Your startup will encounter complexity, sooner than you expect it.
That encounter will trigger huge emotional responses in you and people you trust.
Here are some tips and tricks to help you cope when startup complexity arrives.
After the first product is launched, growth begins – that’s the good news.
The challenging news: With growth comes unavoidable complexity that often turns the fun startup into a distressing mess that triggers the worst fears and behavior of employees and especially first-timers.
Complexity is a huge challenge to founders who are inexperienced in managing groups. Most can figure out how to manage a handful of employees and a couple of contractors. However, soon that handful becomes eight times eight, and then a hundred more. It gets crazy, very fast. What used to be a simple organization of close friends becomes a fast-growing group of distant strangers going in many directions at the same time from many locations in your country and even the world.
Compounding the challenges will be the rise in complexity of the processes, checks, and balances, and functions. They become more and more multi-dimensional without a letup in the speed demanded during the construction of your startup.
Encountering such rises in complexity sends signals to the company’s leadership that it needs to urgently make even more changes that ensure growth continues. More hired help is needed – fast – for expansion. Swift recruiting is demanded to attract more candidates – especially those with demonstrated managerial skills and know-how about how to operate dynamic, complex organizations. Near panic ensues and soon contractors are sought as desperately as full-time employees.
While all of that is going on, the CEO will have to make significant adjustments in the organization of responsibilities for those early hires where growth has outpaced their abilities. People resist such changes, they don’t like moving their positions, titles, and responsibilities. So do the founder CEOs whose dear friends are among that resistant group.
Here is an example: Slack & founder Stewart Butterfield
High growth quickly impacted startup Slack, led by serial entrepreneur Stewart Butterfield. You might think he would have been calm and cool as it happened, but wrote that it was a very troubling time for him and the company. Here is his description of how he and his management responded:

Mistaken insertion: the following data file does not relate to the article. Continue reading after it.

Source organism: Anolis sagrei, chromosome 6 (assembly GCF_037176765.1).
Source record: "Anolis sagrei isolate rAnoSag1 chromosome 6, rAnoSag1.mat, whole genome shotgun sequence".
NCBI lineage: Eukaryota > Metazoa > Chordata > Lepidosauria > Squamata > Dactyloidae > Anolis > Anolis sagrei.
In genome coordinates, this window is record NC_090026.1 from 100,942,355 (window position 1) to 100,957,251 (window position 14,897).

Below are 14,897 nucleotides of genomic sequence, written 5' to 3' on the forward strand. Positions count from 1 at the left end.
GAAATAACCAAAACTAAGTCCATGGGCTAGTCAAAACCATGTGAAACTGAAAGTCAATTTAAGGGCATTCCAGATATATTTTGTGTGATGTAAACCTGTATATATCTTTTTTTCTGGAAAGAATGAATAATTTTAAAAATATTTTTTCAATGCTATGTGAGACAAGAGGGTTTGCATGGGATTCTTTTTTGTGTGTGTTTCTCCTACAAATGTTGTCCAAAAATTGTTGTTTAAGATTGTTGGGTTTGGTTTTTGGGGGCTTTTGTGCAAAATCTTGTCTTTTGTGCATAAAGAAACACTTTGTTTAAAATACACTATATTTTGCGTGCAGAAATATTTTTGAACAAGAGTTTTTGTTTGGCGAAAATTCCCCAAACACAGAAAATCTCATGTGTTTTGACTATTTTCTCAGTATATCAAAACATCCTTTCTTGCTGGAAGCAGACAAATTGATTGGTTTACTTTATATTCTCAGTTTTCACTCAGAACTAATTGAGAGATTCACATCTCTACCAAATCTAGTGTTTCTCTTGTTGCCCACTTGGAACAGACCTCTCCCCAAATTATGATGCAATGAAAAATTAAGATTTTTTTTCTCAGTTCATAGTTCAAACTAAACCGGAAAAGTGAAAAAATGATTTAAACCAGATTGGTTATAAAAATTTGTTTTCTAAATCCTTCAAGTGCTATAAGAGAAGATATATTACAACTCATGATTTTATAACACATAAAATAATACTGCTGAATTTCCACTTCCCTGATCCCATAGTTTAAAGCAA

INTERVIEW of Stewart Butterfield, CEO of Slack.
Wall Street Journal, October 11, 2018
WSJ: What have you learned in your experience from Flickr to now that has helped you to run a company?
Mr. Butterfield: I would have thought that my job two or three years ago was to be smarter than everyone else and to make all of the really important decisions. It turns out that wasn’t actually the job. There might be a point like when you’re eight people, but that goes away really quickly. Now, I think about really three distinct categories. One is setting the overall vision and strategy. The second one is governance, supervisory, administrative duties. Then the last bucket, which is by far the most important, is ensuring that the organization as a whole is performing at the highest possible level.
WSJ: You’ve been growing quickly. Were there points where it has become unmanageable and you’ve wanted to slow down?
Mr. Butterfield: There was a time about 18 months ago where we really put on the brakes, mostly on the product and engineering side, because the complexity is a little bit greater there, and we wanted to make sure we actually had sufficient management and leadership capacity to keep people productive and stay organized.
BOTTOM LINE: Get ready for complexity to quickly overtake your startup priorities. As the leader, you will have to do everything faster than you want and your results will mostly be below your desired quality. It challenges even the most seasoned of entrepreneurs. But they learned how to get through the worst and emerge with their companies growing and healthy. So can you.